You can eat cheap street food for as little or less than you'd pay in Saigon. So 16k VND for a plate of grilled pork and rice (com tam suon). Maybe a bit more for some banh khot, a sort of fried pancake speciality of the region (which you can taste at Co Ba Vung Tau restaurants in Ho Chi Minh City). The beaches are full of mobile food vendors at night.

If eating seafood at one of the many seafood restaurants all along the beach as well as within the city, make sure you know the prices, which you can find out by, for example, viewing the menu before ordering. If it's seafood sold by the kilo then make sure you ask how much it is per kilo (for example, 450k per kilo of crab would be a bit pricey) and have a look at the catch too. If they are out of common ingredients and want to substitute for more expensive ones take this as a bad sign and consider leaving. Seafood dishes are around 50-100k VND per plate at restaurants inside the city.

Tips: Don't go to restaurants along the beach (especially Thuy Van Street, Back Beach) where you see only tourists who have been bussed in or were advertised with flyers. It's easy to get scammed at these places. Instead head into the city and go where you see hundreds of locals eating, who arrived by motorbike, not bus.

Vung Tau Restaurant Recommendations

Hoa Sua Com Nieu - 569/19A Nguyen An Ninh - Vietnamese rice and other dishes
Banh Khot Goc/Cay Vu Sua - near 16 Nguyen Truong To - banh khot, fried cake delicassy of Vung Tau, wrapped in leaves and dipped in fish sauce
Nha Hang Ganh Hao - 3 Tran Phu - seafood restaurant
Mi Nghiep Ky - Ba Cu Street at Ba Trieu Street - Chinese ramen noodle stand

Cheap hotels in Vung Tau

As Vung Tau is a town that lives off tourism, there is no shortage of hotels there. Even in the peak season, you'll be able to find a room. Like I've said before, you don't need to book a hotel room before you arrive in most cities in Vietnam.

Bai Sau aka Back Beach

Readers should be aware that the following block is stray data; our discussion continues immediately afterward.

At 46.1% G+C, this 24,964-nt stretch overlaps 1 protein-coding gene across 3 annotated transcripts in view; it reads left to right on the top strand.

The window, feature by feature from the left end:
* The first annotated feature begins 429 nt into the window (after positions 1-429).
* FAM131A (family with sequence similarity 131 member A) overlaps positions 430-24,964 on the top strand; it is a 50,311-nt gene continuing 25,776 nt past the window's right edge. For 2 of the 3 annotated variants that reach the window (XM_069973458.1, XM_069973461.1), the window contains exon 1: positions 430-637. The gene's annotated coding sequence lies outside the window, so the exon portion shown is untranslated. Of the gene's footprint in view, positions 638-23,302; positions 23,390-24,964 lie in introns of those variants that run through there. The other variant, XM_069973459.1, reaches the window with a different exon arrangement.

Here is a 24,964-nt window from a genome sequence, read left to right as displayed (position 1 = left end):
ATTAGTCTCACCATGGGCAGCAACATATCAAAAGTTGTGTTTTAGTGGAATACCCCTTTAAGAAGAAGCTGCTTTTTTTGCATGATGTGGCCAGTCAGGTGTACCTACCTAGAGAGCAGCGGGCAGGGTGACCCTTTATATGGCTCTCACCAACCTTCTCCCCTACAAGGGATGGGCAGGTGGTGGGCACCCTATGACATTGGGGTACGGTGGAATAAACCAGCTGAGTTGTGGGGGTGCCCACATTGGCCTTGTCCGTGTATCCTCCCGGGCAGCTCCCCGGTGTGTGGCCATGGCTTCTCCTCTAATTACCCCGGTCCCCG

Thuy Van road which runs on the eastern seaside of the city and then up a steep incline has a number of large hotels in the $15-45 price range. These can provide ocean views. You can also find rooms in the off season for less, like 300,000 VND for a 3-bed room. They are close to the beach but this probably won't be a huge draw.

Phan Van Tri Street off of Thuy Van is a short street full of minihotels.

For cheaper rooms, go inland a bit. From Thuy Van, take the perpendicular road Le Hong Phong past a roundabout. There is an area on side streets on the left side of the road with minihotels with rooms in the 150-200k per night range with few services but with clean single bed rooms with A/C and wifi. This area is also near the Vung Tau Bus Station and where Phuong Trang busses will drop you off and pick you up.

Bai Truoc aka Front Beach

The lively part of town is at Front Beach, on the western side of the peninsula. The more town-ish part of town is here with more bars, restaurants, and people. But Vung Tau is such a small place that you don't need to stay there and can easily get there from other parts of town by bike or taxi in a few minutes.

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Professor (not verified)

Can anybody please advise the distance / time from Ho Chi Mien airport to the hydrofoil station in Ho Chi Mien city? Also are there any specific car / taxi services from Ho Chi Mien airport to the hydrofoils in Ho Chi Mien city?

Thanks for any information.

corning stock (not verified)